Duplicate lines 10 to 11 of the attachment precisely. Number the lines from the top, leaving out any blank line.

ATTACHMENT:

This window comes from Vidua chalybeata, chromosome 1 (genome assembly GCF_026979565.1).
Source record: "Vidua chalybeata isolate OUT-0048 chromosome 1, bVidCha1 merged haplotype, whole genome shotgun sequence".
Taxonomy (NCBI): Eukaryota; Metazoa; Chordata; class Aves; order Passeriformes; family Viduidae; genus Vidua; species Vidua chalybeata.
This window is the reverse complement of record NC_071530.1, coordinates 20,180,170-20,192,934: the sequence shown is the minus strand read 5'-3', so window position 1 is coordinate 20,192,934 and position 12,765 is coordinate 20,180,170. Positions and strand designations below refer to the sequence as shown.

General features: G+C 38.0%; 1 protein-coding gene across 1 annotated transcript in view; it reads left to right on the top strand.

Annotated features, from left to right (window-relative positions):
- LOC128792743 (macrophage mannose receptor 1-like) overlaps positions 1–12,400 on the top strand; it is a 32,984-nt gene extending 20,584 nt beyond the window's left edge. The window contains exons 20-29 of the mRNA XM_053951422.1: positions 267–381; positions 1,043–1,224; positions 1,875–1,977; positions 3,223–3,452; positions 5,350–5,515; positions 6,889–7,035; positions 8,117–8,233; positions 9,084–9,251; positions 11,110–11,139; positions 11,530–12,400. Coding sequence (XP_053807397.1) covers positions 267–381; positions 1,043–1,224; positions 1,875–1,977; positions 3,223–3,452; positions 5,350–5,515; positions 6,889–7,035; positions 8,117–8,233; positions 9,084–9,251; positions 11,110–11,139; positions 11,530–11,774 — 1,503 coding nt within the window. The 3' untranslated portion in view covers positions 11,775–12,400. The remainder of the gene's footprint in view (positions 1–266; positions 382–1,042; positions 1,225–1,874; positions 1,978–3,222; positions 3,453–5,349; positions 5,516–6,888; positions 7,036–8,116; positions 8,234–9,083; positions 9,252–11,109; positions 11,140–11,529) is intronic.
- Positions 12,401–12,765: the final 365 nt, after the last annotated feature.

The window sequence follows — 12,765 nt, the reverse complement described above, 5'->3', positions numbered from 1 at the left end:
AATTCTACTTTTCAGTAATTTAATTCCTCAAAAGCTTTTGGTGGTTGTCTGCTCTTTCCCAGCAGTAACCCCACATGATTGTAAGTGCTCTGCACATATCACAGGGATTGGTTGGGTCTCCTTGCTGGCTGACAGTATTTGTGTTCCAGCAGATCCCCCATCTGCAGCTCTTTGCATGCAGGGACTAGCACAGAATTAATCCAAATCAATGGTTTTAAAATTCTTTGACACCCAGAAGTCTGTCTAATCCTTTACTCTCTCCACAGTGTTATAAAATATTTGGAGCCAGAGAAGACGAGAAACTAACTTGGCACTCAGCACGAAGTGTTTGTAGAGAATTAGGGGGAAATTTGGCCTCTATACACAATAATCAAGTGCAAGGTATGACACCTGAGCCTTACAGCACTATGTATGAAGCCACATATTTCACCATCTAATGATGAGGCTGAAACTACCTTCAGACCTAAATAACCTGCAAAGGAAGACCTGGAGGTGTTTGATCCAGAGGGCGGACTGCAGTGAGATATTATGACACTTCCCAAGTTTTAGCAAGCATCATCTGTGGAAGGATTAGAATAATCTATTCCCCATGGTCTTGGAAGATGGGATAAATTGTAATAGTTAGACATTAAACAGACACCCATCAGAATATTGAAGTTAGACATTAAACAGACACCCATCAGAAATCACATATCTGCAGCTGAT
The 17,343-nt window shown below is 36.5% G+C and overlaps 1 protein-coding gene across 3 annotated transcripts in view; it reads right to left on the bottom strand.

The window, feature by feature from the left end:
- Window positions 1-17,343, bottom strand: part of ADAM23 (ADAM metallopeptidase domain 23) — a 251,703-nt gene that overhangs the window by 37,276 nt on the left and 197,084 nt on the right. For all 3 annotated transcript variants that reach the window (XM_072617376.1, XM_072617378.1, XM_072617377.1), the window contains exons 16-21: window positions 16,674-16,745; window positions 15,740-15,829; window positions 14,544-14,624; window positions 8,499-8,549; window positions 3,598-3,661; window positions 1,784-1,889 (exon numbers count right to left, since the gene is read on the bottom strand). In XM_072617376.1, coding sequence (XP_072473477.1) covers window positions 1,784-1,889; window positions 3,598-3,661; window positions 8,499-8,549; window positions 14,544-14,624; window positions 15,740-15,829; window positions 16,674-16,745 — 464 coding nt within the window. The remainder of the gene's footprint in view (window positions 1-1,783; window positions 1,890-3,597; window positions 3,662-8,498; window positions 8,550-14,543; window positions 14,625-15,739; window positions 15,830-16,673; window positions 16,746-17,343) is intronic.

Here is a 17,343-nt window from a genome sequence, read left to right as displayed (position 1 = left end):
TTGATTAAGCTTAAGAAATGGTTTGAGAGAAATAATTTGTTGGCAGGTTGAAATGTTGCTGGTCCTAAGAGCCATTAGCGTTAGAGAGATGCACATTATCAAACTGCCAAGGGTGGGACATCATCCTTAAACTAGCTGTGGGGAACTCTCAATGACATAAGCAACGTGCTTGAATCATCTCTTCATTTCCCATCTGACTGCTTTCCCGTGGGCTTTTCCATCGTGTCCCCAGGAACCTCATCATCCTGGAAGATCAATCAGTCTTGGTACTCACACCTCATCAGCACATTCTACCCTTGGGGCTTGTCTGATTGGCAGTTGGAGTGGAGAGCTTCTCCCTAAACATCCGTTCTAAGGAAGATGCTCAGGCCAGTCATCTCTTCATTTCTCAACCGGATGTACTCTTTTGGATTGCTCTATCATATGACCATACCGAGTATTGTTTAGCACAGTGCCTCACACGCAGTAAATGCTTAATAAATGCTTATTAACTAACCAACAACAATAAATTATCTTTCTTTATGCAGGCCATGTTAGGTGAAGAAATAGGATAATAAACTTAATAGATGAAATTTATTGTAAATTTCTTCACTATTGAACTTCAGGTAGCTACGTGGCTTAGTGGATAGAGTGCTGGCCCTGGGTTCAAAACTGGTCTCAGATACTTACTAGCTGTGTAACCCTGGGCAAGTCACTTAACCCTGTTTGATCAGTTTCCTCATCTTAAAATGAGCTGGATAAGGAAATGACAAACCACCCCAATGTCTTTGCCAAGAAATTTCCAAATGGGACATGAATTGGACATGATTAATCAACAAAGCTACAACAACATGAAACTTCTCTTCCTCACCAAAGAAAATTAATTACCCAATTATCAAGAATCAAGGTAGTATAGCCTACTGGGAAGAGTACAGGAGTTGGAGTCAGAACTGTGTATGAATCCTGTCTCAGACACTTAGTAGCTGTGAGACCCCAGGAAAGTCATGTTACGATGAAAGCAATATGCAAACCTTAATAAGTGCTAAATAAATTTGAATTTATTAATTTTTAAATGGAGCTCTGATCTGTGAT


AATTCTACTTTTCAGTAATTTAATTCCTCAAAAGCTTTTGGTGGTTGTCTGCTCTTTCCCAGCAGTAACCCCACATGATTGTAAGTGCTCTGCACATATCACAGGGATTGGTTGGGTCTCCTTGCTGGCTGACAGTATTTGTGTTCCAGCAGATCCCCCATCTGCAGCTCTTTGCATGCAGGGACTAGCACAGAATTAATCCAAATCAATGGTTTTAAAATTCTTTGACACCCAGAAGTCTGTCTAATCCTTTACTCTCTCCACAGTGTTATAAAATATTTGGAGCCAGAGAAGACGAGAAACTAACTTGGCACTCAGCACGAAGTGTTTGTAGAGAATTAGGGGGAAATTTGGCCTCTATACACAATAATCAAGTGCAAGGTATGACACCTGAGCCTTACAGCACTATGTATGAAGCCACATATTTCACCATCTAATGATGAGGCTGAAACTACCTTCAGACCTAAATAACCTGCAAAGGAAGACCTGGAGGTGTTTGATCCAGAGGGCGGACTGCAGTGAGATATTATGACACTTCCCAAGTTTTAGCAAGCATCATCTGTGGAAGGATTAGAATAATCTATTCCCCATGGTCTTGGAAGATGGGATAAATTGTAATAGTTAGACATTAAACAGACACCCATCAGAATATTGAAGTTAGACATTAAACAGACACCCATCAGAAATCACATATCTGCAGCTGAT
The 17,343-nt window shown below is 36.5% G+C and overlaps 1 protein-coding gene across 3 annotated transcripts in view; it reads right to left on the bottom strand.